rough-out/preform production (Sullivan and Rozen 1985). Some limited final tool
production also took place. The target “ore” here seems to be an aphanitic phase
of the circa 564 million year old Catoctin Metarhyolite (Aleinikoff et al.,
1995). This formation began as a near surface volcanic flow that was later
metamorphosed forming metarhyolite. The matrix appears to be a dusky purple and
the interstitial igneous flow breccia with various, more reddish hues (personal
communication Smith II, 2020). In Trench 1 the target ore was dusky purple in
the form of buried float slabs near the bedrock interface. In Trench 2 the target
ore seems to be a dusky purple with more reddish hues occurring as float.
Heavily worked float boulder protruding from the
northern wall of Trench 2. The photo
scale is one meter.
When interpreting the extraction process that took place, research
from Hatch (1993) lends some guidance. His quarry development model proposes
three stages of extraction which seem to fit, with modification, the evidence
that is being uncovered at the current quarry site.
Stage one involves the quarrymen detaching a suitable piece
of material from an exposed bedrock source or simply selecting useable surface
material. Cresson (2015 personal communication) states that the quarrying of
exposed surface material is common during the Middle Woodland period (2100 to
1100 years ago). To aid in the detachment process, large hand held hammerstones
were most likely employed. Hammerstones are the principle quarry tool being found
at the site. Ritchie (1929) states that “the hammer is the tool of tools. No
single implement was more indispensable to primitive man”. The quarry site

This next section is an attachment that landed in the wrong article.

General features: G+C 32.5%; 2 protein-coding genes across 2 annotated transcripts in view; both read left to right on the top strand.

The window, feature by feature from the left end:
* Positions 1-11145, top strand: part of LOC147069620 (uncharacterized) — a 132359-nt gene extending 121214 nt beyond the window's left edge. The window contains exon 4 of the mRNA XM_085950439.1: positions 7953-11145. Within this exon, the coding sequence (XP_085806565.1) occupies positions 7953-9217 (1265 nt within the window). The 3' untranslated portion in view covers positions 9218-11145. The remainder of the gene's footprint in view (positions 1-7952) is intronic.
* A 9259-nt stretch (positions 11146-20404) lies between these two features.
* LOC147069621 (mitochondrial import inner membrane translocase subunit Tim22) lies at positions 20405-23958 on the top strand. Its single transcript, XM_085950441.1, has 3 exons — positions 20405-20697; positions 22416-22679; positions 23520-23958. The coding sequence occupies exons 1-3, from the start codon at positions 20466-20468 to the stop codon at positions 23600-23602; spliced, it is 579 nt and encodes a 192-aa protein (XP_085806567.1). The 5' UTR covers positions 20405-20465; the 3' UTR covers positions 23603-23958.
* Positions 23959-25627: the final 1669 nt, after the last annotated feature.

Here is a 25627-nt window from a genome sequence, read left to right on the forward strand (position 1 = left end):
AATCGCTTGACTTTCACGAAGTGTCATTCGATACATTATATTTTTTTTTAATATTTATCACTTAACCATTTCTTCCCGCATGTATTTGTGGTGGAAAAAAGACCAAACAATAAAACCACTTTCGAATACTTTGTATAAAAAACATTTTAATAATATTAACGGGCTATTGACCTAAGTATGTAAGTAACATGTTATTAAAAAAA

hammerstones were made predominantly from diabase, but metarhyolite, quartz,
metabasalt, and quartzite were also observed in decreasing amounts. Most of the
hammerstones are broken and many are very fragmented. Two types of diabase
hammerstones were used. The most common type was medium-grained York Haven
Diabase, and the second type was a fine-grained Rossville Diabase (personal
communication Smith II, 2020). Interestingly, the nearest diabase source is many
miles distant and some of the fragments weigh up to 19 pounds. Tremendous
effort was put forth by the quarrymen just to get the diabase hammerstones to
|Diabase hammerstones: 19 pound medium-grained quarry
boulder left, smaller Rossville Diabase pictured |
Stage two of Hatch’s quarry development model would involve
the quarrymen digging around a near surface exposure in order to get at the
targeted ore. Two hoe-like metarhyolite digging tools were recovered from the quarry
excavation which would help with this task. Hatch states that stage two can be
a progression into stage three. That would depend on the surface exposure’s
size, and whether targeted ore was encountered as bedrock.
Finally, stage three, as Hatch describes, would be a progression
to larger, deeper, and more labor-intensive quarry pits.
Initial data from Trench 2 indicates that the quarrymen
began digging at an exposure (stage two) and then followed the targeted ore vertically
and horizontally. As the quarry workers exposed, extracted, and reduced the targeted
ore, they discarded their waste behind them leaving a larger deeper pit (stage